“Then, in the summer, a client whose homes we had done both in London and overseas asked if we could refurbish his yacht. He said, ‘You know how I live, what I eat, how I train, you even know how I like my underwear folded, you learned it all when doing my other places. I used to love my yacht, it’s the family toy we used to use every weekend, but now we’ve been on it for six months straight, the lighting doesn’t work, I don't like the storage and what’s happening in the master bedroom? I need your help’. We said we’d look into it.”
As luck would have it, a few weeks later, Soliman and Berglund found themselves on a Zoom interview panel alongside Colbon, a Manchester-based yacht industry veteran with the ultimate big black book of contacts. After successfully pitching Colbon, Njord, which takes its name from the Norse god of wind and waters, was born.
Njord exists as one of three arms under the newly configured Bergman Design House (formerly Bergman Interiors), which has been split up so that each subsidiary can focus on a niche area in design. Where Njord is all about yachts, Soliman and Berglund’s Bergman Design and Bergman Residences focus on land projects, be that hotels or private homes, from an Aston Martin-inspired mews house all the way to proper palaces with palm trees and tigers. Then there’s also the newly minted Zen Whispers, a hospitality-focussed venture in the Middle East.
The couple, who met at Hirsch Bedner Associates, started the business out of their living room, but now have offices around the world as well as their West London headquarters, with large-scale projects on the go in Chicago, New York and Vancouver. Here in the UK, they are currently working with hotel The Other House and on the Formula One Residences at Silverstone, which look set to be finished next year.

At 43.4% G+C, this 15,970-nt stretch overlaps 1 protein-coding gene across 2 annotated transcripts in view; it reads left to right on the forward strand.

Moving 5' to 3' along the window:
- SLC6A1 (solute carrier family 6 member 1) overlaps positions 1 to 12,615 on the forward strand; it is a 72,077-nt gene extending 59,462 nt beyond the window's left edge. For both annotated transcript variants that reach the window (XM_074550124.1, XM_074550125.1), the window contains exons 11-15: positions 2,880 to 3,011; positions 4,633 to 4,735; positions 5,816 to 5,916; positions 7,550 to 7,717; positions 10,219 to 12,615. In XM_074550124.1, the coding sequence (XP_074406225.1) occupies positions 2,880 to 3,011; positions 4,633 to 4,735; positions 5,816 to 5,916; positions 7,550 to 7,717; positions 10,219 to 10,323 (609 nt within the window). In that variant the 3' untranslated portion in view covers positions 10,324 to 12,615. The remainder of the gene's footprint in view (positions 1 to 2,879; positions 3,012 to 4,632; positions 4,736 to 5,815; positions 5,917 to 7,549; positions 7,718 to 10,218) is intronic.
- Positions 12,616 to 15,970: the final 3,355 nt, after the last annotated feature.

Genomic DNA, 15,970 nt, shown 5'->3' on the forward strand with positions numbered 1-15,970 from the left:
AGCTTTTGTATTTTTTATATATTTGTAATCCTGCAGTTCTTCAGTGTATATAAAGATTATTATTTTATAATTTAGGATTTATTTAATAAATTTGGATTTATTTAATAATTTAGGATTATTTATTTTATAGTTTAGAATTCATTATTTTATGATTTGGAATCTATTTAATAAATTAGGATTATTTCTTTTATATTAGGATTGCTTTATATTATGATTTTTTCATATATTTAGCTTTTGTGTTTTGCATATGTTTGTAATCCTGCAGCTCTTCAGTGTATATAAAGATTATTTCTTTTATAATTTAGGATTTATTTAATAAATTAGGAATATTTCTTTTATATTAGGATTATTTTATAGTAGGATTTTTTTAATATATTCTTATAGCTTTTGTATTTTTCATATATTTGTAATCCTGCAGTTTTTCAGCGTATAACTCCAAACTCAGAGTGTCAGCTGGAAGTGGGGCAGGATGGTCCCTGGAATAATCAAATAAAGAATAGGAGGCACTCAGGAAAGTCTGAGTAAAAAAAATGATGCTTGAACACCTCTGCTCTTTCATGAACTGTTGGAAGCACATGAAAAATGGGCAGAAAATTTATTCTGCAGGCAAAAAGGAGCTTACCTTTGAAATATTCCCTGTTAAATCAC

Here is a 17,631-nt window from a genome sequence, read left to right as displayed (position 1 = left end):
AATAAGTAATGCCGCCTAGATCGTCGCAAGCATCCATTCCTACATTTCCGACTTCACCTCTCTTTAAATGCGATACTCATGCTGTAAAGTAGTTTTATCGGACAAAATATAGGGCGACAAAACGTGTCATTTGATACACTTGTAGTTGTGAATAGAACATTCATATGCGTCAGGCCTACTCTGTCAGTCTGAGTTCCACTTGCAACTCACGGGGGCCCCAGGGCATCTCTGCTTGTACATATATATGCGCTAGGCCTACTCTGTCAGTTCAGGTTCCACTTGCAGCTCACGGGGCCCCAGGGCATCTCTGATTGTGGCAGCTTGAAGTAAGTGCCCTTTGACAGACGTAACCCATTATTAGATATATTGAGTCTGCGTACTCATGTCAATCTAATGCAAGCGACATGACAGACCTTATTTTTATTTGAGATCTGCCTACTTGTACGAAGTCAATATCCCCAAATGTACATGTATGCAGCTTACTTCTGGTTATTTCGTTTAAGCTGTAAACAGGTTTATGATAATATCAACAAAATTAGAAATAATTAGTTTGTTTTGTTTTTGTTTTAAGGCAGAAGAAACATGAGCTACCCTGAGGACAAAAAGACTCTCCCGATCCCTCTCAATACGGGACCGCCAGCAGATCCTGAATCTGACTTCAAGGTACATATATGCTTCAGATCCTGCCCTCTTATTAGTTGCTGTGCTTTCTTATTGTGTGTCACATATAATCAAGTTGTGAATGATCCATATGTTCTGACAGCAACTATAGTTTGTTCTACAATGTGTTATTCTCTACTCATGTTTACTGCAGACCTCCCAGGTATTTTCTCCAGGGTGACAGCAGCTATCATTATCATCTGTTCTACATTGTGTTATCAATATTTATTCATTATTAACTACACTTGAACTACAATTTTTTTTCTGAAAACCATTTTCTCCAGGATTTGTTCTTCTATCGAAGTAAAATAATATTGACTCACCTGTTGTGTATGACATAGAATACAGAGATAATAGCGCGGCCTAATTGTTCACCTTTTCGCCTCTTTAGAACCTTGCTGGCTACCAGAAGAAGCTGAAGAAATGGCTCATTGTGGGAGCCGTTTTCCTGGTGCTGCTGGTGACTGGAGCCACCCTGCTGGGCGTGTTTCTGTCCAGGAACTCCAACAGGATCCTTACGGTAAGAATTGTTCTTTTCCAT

For Njord too, things are only set to get busier, thanks to the superyacht boom, but also the Instagram-first reputation the team have already created for the brand. “The next year will be really interesting,” says Colbon. “We’ve never sold so many yachts and everyone is panic buying now.” Looking ahead, Soliman, Berglund and Colborn also want to incorporate Bergman’s hotel know-how with crossing over into cruise ships. “Floating tourist destinations or hotels are set to be the next big thing, as well as floating apartments. Sunrise in Gibraltar is a good example, and in the Middle East they are building floating homes,” Colbon continues. “We’re here to service the new generation of owners. This isn’t about the retirees from Florida who just want to sit in a Caribbean pond. This is about young money, silicon valley, and quick wealth like Bitcoin. Since Covid, everyone wants to be on water, everyone wants to have that freedom. We’re a part of that.”
For the full article on GQ: https://www.gq-magazine.co.uk/lifestyle/article/superyacht-boom